Your sister has been kidnapped by pirates: Are you a bad enough dude to rescue her? NES game references aside, Heroes of the Kingdom II is a very interesting game as it’s a combination of light RPG elements, hidden object puzzles and point and click adventure games. On the way to rescue his sister, the player’s character will encounter villagers, nobles, zombies and, of course, giant spiders, because nothing with RPG elements is complete without giant spiders, to my chagrin.
The RPG elements of Hero of the Kingdom II largely lay with its resource management system…in which you’ll most likely be backtracking to get more of various items ad nauseam in order to make it to the next section of the game. Players will be able to spend their time doing multiple quests, usually in the form of finding a specific person or object hidden on some portion of the map or delivering a certain combination of items to an NPC. Gathering items and doing most tasks an NPC asks of you typically exhausts your strength, which can be replenished at various resting locations around the game’s map. Managing the items and gold your character acquires is largely the focal point of Hero of the Kingdom II, since most items don’t seem to be infinitely renewable and player progress is gated multiple times throughout the story. For example, the first major gate in this game comes when a troll tells you that, to get out of the starting village, you’ll have to appease him with 25 loaves of bread. Bread is also used to rest and recover strength at someone’s house, which you may need to do multiple times since most actions, from helping a villager rebuild their shack to gathering herbs and berries each requires a specific amount of strength to perform. The beginning of the game will mostly be spent doing quests for the villagers, resting when unable to perform any more actions and spending the money obtained from those quests to buy flour and bread loaves which can, in turn, be given to the troll to continue onward.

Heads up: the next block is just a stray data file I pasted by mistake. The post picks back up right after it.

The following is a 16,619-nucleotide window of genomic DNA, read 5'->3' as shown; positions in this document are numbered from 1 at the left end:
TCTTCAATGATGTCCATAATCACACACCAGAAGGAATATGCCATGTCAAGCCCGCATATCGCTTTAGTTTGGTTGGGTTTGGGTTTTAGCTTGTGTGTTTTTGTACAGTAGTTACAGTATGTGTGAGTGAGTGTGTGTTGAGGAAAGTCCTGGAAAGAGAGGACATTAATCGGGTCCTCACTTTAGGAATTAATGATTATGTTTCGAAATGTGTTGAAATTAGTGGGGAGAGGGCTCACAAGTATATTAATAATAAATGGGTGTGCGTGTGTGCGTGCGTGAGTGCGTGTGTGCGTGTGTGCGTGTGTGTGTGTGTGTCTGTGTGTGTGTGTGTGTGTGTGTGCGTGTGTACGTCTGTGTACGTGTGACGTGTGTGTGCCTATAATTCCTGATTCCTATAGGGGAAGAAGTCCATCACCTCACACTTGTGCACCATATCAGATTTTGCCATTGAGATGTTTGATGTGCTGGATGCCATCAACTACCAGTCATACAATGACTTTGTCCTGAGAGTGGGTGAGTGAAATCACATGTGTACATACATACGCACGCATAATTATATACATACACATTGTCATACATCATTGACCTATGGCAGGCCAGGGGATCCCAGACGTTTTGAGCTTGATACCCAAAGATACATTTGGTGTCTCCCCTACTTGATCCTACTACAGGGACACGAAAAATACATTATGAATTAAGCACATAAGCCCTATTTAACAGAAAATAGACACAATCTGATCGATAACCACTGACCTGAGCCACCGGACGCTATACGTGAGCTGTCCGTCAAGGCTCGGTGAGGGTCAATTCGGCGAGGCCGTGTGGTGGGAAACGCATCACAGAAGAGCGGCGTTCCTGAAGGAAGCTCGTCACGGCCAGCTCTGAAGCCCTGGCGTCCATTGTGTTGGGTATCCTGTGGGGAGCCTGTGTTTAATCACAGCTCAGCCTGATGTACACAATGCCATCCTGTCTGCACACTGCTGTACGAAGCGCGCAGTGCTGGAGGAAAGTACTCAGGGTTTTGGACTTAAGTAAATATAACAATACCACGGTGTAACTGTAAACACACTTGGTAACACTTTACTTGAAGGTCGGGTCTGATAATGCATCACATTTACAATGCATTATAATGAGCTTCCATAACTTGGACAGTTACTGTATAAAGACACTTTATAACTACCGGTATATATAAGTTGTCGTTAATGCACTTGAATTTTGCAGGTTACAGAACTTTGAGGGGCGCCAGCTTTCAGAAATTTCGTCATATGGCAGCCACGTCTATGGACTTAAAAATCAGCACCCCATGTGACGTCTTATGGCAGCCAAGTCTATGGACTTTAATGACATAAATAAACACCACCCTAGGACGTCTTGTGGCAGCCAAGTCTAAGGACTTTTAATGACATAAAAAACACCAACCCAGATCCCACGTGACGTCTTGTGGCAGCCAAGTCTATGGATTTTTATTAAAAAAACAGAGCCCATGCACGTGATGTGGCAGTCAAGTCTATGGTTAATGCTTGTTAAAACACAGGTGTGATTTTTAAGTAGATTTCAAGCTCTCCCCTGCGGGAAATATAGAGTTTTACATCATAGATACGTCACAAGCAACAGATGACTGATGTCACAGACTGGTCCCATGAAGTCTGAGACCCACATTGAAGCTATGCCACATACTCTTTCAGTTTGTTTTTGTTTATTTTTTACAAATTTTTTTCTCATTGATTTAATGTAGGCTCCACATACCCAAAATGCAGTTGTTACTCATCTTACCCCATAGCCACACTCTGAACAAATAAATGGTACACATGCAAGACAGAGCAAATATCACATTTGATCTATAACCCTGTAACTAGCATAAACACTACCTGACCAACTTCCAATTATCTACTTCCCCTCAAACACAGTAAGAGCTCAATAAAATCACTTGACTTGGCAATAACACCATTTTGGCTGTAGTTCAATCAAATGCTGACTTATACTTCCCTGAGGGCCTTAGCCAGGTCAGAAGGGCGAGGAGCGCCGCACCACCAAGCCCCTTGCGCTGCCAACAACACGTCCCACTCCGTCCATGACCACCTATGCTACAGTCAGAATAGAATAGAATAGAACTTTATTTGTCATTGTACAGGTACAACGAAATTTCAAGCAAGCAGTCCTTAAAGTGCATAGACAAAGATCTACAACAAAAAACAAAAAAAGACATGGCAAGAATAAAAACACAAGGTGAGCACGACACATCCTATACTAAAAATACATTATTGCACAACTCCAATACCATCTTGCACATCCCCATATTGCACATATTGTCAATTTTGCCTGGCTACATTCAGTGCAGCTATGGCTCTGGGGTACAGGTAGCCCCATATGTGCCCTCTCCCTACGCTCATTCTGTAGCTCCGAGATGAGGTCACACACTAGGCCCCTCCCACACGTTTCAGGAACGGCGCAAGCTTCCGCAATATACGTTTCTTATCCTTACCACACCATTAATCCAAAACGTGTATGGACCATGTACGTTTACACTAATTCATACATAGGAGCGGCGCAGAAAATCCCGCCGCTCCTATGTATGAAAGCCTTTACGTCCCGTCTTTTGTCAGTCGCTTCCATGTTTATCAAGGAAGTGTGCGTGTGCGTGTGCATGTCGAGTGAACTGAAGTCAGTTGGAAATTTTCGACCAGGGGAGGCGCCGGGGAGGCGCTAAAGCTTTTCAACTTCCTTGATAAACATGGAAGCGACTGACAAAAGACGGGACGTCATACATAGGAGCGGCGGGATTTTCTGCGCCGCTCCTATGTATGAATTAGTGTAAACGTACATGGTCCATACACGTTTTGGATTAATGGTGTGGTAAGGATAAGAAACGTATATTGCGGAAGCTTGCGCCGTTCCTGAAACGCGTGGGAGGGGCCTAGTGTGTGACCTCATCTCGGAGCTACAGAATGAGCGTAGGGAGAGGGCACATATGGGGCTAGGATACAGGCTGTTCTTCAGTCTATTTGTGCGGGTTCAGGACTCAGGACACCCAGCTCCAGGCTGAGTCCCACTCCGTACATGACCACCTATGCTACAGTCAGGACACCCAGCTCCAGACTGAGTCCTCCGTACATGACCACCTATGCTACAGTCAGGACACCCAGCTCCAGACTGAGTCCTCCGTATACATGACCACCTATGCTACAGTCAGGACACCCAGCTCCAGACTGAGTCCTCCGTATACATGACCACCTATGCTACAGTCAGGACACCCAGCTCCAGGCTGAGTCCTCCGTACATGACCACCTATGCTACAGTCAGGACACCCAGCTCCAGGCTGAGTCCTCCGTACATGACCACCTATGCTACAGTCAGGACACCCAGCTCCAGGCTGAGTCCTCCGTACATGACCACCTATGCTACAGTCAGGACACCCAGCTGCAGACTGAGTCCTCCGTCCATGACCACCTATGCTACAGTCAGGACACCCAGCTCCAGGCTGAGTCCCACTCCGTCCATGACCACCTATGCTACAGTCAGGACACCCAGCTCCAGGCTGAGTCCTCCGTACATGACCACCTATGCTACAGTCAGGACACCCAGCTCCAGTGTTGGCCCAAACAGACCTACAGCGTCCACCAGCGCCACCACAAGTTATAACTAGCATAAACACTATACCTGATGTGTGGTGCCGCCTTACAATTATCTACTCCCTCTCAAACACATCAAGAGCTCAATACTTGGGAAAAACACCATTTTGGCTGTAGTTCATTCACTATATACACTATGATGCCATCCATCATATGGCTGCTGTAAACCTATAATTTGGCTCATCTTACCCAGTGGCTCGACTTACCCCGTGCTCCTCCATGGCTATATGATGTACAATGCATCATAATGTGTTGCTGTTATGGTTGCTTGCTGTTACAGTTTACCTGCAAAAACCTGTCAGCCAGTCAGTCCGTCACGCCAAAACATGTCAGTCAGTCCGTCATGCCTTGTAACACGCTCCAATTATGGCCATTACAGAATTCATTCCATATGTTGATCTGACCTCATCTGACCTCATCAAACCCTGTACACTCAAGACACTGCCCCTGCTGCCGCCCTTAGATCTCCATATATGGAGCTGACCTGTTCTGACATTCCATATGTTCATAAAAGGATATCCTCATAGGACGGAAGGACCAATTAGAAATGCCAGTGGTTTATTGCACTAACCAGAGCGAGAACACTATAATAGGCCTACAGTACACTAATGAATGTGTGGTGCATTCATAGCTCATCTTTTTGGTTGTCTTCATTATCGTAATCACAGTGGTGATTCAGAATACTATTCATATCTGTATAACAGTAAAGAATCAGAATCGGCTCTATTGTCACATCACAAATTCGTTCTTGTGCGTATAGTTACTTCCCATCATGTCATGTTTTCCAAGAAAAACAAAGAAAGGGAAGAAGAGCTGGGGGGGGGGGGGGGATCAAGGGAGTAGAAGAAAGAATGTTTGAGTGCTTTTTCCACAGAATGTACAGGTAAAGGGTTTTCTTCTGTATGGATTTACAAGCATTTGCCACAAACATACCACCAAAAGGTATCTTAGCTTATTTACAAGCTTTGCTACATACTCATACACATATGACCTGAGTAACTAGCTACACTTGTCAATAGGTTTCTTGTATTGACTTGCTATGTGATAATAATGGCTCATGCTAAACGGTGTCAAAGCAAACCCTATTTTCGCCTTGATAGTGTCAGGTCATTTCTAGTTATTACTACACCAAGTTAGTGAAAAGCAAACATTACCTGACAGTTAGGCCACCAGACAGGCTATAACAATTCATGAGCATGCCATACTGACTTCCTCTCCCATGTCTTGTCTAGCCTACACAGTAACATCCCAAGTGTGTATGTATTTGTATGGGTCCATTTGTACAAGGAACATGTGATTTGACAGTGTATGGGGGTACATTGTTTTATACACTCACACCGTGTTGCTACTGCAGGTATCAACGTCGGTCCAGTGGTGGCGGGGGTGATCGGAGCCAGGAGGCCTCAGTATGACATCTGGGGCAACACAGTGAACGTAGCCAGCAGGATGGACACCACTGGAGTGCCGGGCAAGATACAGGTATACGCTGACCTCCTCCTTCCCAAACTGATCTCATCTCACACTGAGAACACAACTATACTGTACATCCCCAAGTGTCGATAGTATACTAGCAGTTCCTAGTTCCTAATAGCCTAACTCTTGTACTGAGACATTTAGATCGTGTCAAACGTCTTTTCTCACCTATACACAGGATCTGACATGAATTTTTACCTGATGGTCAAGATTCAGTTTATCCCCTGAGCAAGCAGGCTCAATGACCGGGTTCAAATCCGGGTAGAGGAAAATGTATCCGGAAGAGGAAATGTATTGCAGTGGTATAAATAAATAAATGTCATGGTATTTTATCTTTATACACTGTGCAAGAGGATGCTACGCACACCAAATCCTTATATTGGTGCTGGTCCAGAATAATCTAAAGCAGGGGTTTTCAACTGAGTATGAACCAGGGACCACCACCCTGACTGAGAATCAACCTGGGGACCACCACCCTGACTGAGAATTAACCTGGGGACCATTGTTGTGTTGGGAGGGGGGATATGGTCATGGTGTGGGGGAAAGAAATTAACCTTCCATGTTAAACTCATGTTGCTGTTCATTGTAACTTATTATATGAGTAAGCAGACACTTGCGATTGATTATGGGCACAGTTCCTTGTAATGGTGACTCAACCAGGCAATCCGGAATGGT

There are no combat mechanics to speak of in Hero of the Kingdom II- if you want to fight a snake, you’ll need a saber, if you want to fight a spider, you’ll need a torch and knife. Combat is handled by simply clicking on the target with the required items, just like most other actions in the game, so calling it combat may be a bit of a technical faux pas. The actual interface of the game could most likely be described as being akin to a fair number of free to play games, as it’s controlled entirely through the mouse via clicking icons or objects hidden in the backgrounds. Despite this incredibly simple interface, it can be quite addicting to search every area, top to bottom, to make sure that you found every single secret hole or treasure chest. Backtracking is incredibly rewarding, as players obtain five skills, such as lock-picking, over the course of the game and it’s always a good idea to check and see if a treasure chest spotted earlier in the game could be unlocked then, for example.